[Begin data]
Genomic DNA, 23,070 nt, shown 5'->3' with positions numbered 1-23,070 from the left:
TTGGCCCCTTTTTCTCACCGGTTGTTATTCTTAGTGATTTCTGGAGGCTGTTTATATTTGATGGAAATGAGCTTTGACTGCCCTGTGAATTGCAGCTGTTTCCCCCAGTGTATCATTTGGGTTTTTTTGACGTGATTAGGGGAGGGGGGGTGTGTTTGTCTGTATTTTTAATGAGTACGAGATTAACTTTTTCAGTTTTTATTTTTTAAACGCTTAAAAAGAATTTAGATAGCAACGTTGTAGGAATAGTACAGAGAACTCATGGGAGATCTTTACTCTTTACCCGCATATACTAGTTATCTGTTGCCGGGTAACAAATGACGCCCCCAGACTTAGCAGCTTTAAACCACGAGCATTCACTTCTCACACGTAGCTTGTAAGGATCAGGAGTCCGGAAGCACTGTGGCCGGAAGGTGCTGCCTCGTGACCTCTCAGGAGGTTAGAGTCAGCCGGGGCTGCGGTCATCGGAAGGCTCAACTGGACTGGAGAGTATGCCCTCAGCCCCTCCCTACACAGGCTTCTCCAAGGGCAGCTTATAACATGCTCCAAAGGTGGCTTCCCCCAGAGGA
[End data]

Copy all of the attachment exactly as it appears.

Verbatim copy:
Genomic DNA, 23,070 nt, shown 5'->3' with positions numbered 1-23,070 from the left:
TTGGCCCCTTTTTCTCACCGGTTGTTATTCTTAGTGATTTCTGGAGGCTGTTTATATTTGATGGAAATGAGCTTTGACTGCCCTGTGAATTGCAGCTGTTTCCCCCAGTGTATCATTTGGGTTTTTTTGACGTGATTAGGGGAGGGGGGGTGTGTTTGTCTGTATTTTTAATGAGTACGAGATTAACTTTTTCAGTTTTTATTTTTTAAACGCTTAAAAAGAATTTAGATAGCAACGTTGTAGGAATAGTACAGAGAACTCATGGGAGATCTTTACTCTTTACCCGCATATACTAGTTATCTGTTGCCGGGTAACAAATGACGCCCCCAGACTTAGCAGCTTTAAACCACGAGCATTCACTTCTCACACGTAGCTTGTAAGGATCAGGAGTCCGGAAGCACTGTGGCCGGAAGGTGCTGCCTCGTGACCTCTCAGGAGGTTAGAGTCAGCCGGGGCTGCGGTCATCGGAAGGCTCAACTGGACTGGAGAGTATGCCCTCAGCCCCTCCCTACACAGGCTTCTCCAAGGGCAGCTTATAACATGCTCCAAAGGTGGCTTCCCCCAGAGGA